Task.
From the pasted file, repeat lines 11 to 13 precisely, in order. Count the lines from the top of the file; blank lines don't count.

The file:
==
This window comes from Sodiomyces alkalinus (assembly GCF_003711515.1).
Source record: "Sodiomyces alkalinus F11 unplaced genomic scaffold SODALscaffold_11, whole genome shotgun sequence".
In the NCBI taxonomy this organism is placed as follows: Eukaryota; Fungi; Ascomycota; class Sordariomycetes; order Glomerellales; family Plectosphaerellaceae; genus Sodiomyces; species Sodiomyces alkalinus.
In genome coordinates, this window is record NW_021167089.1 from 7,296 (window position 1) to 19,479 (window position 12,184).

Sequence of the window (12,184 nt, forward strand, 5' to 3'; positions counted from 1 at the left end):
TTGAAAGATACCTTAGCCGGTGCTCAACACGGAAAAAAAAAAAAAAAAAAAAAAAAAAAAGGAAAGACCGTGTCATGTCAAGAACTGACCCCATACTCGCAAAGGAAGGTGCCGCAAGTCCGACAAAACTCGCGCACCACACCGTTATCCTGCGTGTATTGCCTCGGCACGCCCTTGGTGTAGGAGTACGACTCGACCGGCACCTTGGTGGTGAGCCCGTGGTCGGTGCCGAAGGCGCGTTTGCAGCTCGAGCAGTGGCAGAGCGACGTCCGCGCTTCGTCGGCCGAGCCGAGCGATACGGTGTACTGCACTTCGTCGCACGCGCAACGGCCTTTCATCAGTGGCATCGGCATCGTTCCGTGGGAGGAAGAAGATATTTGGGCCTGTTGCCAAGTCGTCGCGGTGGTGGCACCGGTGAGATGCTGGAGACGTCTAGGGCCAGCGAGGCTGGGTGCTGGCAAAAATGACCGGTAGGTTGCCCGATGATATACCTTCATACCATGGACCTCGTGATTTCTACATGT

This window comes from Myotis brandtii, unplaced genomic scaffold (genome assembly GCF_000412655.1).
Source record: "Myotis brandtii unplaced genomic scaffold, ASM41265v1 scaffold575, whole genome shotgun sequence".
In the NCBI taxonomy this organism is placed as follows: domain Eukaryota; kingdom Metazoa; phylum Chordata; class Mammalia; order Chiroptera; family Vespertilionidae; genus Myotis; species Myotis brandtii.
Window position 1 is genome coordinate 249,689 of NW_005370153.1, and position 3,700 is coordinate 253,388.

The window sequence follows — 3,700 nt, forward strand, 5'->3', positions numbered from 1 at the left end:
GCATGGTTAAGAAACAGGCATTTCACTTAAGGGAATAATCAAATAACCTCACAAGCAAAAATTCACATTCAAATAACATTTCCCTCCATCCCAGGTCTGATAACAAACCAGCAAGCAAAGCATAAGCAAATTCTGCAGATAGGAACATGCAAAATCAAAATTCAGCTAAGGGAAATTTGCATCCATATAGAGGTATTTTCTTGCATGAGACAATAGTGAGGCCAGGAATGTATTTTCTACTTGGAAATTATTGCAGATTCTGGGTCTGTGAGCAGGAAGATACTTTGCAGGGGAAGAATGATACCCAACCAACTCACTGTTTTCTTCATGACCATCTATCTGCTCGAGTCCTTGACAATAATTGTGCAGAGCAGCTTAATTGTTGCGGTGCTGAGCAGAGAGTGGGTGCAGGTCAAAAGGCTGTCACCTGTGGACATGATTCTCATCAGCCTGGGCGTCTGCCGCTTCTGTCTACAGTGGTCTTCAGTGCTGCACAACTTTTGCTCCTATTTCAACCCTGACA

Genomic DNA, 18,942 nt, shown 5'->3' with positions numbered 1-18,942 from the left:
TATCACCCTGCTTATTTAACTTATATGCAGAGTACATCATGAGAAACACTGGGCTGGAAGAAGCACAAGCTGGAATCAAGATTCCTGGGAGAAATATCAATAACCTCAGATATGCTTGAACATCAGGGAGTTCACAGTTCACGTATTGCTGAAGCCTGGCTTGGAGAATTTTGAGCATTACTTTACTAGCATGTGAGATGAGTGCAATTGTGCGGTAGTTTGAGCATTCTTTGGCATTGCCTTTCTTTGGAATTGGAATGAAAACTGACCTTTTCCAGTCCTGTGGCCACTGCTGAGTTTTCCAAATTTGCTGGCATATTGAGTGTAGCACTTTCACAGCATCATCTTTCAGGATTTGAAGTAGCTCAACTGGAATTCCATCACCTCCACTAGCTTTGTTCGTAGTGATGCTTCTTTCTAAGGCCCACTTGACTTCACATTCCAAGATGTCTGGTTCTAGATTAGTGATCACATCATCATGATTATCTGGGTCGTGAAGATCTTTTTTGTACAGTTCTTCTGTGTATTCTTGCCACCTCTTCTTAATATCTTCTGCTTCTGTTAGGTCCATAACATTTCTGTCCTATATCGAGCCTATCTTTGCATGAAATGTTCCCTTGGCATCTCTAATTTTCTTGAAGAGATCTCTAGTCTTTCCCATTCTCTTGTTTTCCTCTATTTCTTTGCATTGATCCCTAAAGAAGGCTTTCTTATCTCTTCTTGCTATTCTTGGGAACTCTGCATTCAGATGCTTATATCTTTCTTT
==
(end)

The window sequence follows — 3,700 nt, forward strand, 5'->3', positions numbered from 1 at the left end:
GCATGGTTAAGAAACAGGCATTTCACTTAAGGGAATAATCAAATAACCTCACAAGCAAAAATTCACATTCAAATAACATTTCCCTCCATCCCAGGTCTGATAACAAACCAGCAAGCAAAGCATAAGCAAATTCTGCAGATAGGAACATGCAAAATCAAAATTCAGCTAAGGGAAATTTGCATCCATATAGAGGTATTTTCTTGCATGAGACAATAGTGAGGCCAGGAATGTATTTTCTACTTGGAAATTATTGCAGATTCTGGGTCTGTGAGCAGGAAGATACTTTGCAGGGGAAGAATGATACCCAACCAACTCACTGTTTTCTTCATGACCATCTATCTGCTCGAGTCCTTGACAATAATTGTGCAGAGCAGCTTAATTGTTGCGGTGCTGAGCAGAGAGTGGGTGCAGGTCAAAAGGCTGTCACCTGTGGACATGATTCTCATCAGCCTGGGCGTCTGCCGCTTCTGTCTACAGTGGTCTTCAGTGCTGCACAACTTTTGCTCCTATTTCAACCCTGACA

Genomic DNA, 18,942 nt, shown 5'->3' with positions numbered 1-18,942 from the left: